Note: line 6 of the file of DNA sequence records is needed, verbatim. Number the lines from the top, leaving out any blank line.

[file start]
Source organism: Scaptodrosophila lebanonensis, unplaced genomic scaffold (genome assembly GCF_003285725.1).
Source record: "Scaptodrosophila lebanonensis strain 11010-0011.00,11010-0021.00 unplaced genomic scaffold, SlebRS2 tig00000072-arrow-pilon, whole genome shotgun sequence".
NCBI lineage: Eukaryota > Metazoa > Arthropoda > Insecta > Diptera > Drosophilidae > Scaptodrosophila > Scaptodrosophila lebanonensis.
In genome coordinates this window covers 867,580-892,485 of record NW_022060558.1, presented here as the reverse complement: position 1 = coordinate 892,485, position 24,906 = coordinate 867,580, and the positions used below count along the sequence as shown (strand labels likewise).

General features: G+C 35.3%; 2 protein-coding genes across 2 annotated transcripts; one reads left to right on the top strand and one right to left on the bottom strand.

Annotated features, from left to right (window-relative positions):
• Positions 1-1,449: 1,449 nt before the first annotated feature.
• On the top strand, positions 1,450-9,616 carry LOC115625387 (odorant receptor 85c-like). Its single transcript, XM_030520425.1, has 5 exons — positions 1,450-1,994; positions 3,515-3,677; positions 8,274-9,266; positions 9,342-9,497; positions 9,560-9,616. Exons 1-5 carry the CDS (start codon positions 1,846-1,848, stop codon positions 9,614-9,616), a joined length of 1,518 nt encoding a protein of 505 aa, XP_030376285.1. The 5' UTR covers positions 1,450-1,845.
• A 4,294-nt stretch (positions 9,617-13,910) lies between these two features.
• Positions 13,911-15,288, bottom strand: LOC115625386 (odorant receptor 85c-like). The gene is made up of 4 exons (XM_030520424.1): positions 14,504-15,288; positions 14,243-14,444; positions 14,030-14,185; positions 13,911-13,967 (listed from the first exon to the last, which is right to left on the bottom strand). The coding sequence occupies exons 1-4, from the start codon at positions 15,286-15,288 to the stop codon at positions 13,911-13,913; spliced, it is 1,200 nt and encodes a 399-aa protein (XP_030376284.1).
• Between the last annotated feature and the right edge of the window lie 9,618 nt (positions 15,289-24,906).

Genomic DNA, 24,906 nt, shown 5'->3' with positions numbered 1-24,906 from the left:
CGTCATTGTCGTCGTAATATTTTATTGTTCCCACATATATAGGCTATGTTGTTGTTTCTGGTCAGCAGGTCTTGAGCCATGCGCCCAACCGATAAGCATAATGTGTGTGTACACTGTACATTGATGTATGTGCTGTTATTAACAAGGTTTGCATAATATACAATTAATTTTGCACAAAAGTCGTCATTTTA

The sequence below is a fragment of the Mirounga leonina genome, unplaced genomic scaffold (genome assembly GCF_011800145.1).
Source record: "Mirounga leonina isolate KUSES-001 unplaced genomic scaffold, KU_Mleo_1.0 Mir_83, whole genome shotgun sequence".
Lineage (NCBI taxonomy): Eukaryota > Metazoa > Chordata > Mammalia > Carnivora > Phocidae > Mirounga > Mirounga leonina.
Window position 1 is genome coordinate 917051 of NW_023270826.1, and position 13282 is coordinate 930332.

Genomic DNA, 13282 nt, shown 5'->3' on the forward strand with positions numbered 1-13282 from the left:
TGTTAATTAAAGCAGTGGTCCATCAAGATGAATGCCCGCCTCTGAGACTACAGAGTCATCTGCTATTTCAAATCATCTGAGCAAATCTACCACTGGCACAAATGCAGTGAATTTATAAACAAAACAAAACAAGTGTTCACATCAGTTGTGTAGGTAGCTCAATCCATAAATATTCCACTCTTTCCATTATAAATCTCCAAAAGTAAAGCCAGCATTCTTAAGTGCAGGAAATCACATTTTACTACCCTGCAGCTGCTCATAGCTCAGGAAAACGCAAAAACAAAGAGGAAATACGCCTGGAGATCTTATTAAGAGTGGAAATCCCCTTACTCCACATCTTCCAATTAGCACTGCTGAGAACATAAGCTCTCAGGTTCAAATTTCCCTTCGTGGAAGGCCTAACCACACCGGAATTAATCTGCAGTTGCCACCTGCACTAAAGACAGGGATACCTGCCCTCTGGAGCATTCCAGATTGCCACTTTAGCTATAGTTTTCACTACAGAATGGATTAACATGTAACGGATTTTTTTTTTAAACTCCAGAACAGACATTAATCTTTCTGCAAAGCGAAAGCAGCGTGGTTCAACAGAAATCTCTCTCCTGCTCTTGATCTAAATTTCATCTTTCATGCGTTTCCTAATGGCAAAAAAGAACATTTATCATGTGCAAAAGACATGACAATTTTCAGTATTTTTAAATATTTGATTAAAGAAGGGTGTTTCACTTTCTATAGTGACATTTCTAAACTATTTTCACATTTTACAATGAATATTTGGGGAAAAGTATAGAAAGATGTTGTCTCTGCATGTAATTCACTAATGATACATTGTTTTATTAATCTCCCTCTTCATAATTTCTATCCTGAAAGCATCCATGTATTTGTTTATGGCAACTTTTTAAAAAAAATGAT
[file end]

Annotated features, from left to right (window-relative positions):